Joseph Robinette Biden Jr. will be inaugurated as our forty-sixth president shortly after noon ET today. He will take the oath of office with his left hand on a family Bible that is five inches thick, with a sturdy leather cover and solid metal clasps. It has been in his family for 127 years and has been used every time he has been sworn into an office.
Prior to the inauguration, Mr. Biden will join Senate Majority Leader Mitch McConnell for a prayer service at St. Matthew’s Cathedral in downtown Washington, DC. House Speaker Nancy Pelosi, Senate Minority Leader Chuck Schumer, and House Minority Leader Kevin McCarthy will also attend.
Today also marks the third day of ecumenical, nonpartisan virtual prayer services and testimonies intended to restore a sense of harmony to the transition of power. Walter Kim, president of the National Association of Evangelicals, is one of the leaders.
America is most definitely in need of such harmony.
“Your success now is our country’s success”
When Joe Biden becomes our president, he will need and deserve our consistent and passionate intercession (1 Timothy 2:1–2). He will need and deserve the encouragement of our people in the knowledge that, as President George H. W. Bush wrote to President-elect Bill Clinton, “Your success now is our country’s success.”
And we as a people will need to commit ourselves anew to those historic values that birthed our nation and can chart our future with hope.
Before the 2020 election, 80 percent of Biden supporters and 77 percent of Trump supporters stated that they and the other side “fundamentally disagree about core American values.” Ninety percent of Biden supporters and 89 percent of Trump supporters said the other candidate’s election “would lead to lasting harm to the US.”
Recognizing the divided and divisive culture of our nation, Mr. Biden “wants to use the [inauguration] to call Americans to unity,” according to his incoming press secretary. But as I am sure Mr. Biden and those praying for harmony know, seeking unity will not succeed unless we commit ourselves to values that are essential to such unity.
Just as a wheel requires a hub, a culture requires fundamental values that enable its people to thrive together. I believe that our nation is struggling to find unity because we are ignoring or rejecting two foundational stones that enabled our founding and are vital to our future. And so, I invite you to join me in praying for our new president and our country to champion these values across the years to come.
Thomas Jefferson on the urgency of equality
America’s founding creed states that “all men are created equal.” The author of these revolutionary words clarified them in his first inaugural address. Following his bitterly contested victory over incumbent John Adams, Thomas Jefferson said of the two parties of his day, “We are all Republicans, we are all Federalists.”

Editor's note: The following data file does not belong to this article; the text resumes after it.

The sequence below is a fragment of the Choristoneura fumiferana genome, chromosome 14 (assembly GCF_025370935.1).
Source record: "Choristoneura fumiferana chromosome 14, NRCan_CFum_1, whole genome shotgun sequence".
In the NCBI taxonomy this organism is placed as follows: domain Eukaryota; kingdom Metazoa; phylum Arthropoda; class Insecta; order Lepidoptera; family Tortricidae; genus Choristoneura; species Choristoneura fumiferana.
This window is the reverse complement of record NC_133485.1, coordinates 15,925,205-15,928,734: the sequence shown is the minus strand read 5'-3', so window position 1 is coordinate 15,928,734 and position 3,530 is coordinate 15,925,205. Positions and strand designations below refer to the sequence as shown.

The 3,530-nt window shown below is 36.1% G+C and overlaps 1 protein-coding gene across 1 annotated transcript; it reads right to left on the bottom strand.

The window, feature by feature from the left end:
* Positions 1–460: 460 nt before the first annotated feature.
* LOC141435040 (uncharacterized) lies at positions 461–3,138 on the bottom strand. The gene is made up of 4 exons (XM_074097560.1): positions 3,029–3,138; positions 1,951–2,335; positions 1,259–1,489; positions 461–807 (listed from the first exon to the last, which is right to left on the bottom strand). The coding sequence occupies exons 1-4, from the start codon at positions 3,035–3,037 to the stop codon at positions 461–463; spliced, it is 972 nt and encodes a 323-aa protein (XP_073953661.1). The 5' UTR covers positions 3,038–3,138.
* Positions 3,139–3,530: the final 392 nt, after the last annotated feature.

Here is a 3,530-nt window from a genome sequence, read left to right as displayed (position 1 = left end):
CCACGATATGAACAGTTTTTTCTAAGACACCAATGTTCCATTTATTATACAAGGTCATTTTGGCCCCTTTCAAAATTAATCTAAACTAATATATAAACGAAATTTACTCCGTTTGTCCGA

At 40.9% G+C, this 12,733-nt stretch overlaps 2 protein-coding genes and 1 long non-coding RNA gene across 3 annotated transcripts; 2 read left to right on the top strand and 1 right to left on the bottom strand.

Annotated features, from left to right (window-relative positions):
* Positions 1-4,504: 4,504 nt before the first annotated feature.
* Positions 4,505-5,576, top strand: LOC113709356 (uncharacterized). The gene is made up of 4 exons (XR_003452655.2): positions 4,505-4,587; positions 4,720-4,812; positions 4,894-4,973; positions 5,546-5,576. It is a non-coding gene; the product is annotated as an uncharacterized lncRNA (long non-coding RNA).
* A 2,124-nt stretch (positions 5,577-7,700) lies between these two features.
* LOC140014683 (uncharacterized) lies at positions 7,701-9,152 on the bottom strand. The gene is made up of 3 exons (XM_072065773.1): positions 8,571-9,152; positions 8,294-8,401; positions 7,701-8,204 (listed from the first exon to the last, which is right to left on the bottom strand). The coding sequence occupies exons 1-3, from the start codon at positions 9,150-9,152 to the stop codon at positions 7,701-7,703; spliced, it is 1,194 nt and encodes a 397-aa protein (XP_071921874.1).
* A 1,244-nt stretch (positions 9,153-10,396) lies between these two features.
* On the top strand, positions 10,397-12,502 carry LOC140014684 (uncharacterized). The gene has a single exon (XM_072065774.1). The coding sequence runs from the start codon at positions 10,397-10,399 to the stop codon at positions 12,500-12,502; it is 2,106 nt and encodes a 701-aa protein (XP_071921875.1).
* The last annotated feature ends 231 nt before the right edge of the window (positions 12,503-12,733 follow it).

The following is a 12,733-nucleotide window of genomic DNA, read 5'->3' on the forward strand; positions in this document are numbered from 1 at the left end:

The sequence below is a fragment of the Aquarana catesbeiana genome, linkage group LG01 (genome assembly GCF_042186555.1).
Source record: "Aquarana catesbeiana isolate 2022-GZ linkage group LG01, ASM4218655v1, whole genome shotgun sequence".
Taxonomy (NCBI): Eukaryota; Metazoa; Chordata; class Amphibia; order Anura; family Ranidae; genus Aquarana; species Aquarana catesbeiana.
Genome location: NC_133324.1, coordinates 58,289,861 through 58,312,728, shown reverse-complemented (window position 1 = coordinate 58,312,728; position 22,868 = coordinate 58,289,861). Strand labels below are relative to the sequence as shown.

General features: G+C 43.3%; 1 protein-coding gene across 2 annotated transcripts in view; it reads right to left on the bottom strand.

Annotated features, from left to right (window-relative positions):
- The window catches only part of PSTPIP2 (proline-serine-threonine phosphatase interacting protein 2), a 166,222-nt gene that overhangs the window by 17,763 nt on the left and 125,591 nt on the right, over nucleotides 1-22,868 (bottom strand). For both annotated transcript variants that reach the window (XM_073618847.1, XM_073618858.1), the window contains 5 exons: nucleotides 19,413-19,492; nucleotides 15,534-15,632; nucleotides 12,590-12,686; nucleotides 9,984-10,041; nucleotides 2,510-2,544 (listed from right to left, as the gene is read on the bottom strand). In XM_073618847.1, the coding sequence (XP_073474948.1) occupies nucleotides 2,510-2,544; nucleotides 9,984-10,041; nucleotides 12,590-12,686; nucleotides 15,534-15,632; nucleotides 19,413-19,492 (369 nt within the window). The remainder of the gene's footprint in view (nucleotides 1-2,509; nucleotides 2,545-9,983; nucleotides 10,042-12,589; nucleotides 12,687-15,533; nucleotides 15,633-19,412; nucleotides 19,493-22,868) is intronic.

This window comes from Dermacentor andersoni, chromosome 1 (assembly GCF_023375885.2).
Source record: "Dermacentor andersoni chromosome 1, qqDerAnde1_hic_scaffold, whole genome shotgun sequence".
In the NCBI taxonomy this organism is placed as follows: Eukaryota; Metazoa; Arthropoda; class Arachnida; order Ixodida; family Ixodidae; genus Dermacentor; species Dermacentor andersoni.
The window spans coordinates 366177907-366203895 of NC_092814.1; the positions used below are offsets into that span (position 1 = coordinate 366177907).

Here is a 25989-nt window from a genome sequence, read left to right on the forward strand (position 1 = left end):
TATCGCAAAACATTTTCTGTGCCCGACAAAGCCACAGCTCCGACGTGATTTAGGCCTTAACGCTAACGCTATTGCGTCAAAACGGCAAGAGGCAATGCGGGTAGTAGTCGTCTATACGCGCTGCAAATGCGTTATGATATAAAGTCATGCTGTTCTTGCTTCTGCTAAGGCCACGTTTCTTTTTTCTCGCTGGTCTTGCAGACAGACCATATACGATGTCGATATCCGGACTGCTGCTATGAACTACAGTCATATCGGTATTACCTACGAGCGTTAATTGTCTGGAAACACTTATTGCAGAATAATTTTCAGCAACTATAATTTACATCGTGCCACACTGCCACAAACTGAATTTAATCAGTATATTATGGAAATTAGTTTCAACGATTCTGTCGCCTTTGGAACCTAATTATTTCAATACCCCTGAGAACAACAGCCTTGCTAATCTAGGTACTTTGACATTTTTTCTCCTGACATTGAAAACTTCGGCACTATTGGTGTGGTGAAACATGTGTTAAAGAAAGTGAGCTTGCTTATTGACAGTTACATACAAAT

Then he encouraged the nation to “bear in mind this sacred principle, that though the will of the majority is in all cases to prevail, that will to be rightful must be reasonable; that the minority possess their equal rights, which equal law must protect, and to violate would be oppression.”
On this basis, President Jefferson called his fellow citizens to “unite with one heart and one mind” and to “restore to social intercourse that harmony and affection without which liberty and even life itself are but dreary things.” And he warned of “political intolerance” capable of “bitter and bloody persecutions.”
Ronald Reagan, who was inaugurated forty years ago today, made a similar declaration. He asked why our nation has “achieved so much, prospered as no other people on Earth.” His answer: “Here, in this land, we unleashed the energy and individual genius of man to a greater extent than has ever been done before. Freedom and the dignity of the individual have been more available and assured here than in any other place on Earth.”
I am praying for America to extend this commitment to “the dignity of the individual” to every citizen from birth to natural death. As I will write in the coming days, the sanctity of every life as made in the image of our Maker is absolutely crucial to our democracy and our future (Genesis 1:27). Much of the divisiveness we are facing results from divisiveness over this fundamental value.
Abraham Lincoln on the priority of justice
Our commitment to the equality of all people leads naturally and powerfully to a commitment to justice for all people.
Abraham Lincoln’s second inaugural address was delivered in the midst of the gravest threat America has ever faced. On March 4, 1865, the president called for our nation “to do all which may achieve and cherish a just and a lasting peace among ourselves and with all nations.”
Mr. Lincoln was right: for peace to be “lasting,” it must be “just.”
Scripture teaches, “When justice is done, it is a joy to the righteous but terror to evildoers” (Proverbs 21:15). We are to “let justice roll down like waters, and righteousness like an ever-flowing stream” (Amos 5:24).
I am praying for America to reaffirm our historic commitment to justice. As I will write in the coming days, the threat to religious freedom is alarming and the imperative of justice for all people is urgent. Much of the divisiveness we are experiencing results from divisiveness over these crucial commitments.
“That there be no divisions among you”
Paul’s word to the conflicted Corinthian congregation is God’s word to us today: “I appeal to you, brothers, by the name of our Lord Jesus Christ, that all of you agree, and that there be no divisions among you, but that you be united in the same mind and the same judgment” (1 Corinthians 1:10).
When we have “the same mind and the same judgment,” we can heal our divisions and face our future with hope. Let us pray and work to this end for the sake of our nation and the glory of our Lord.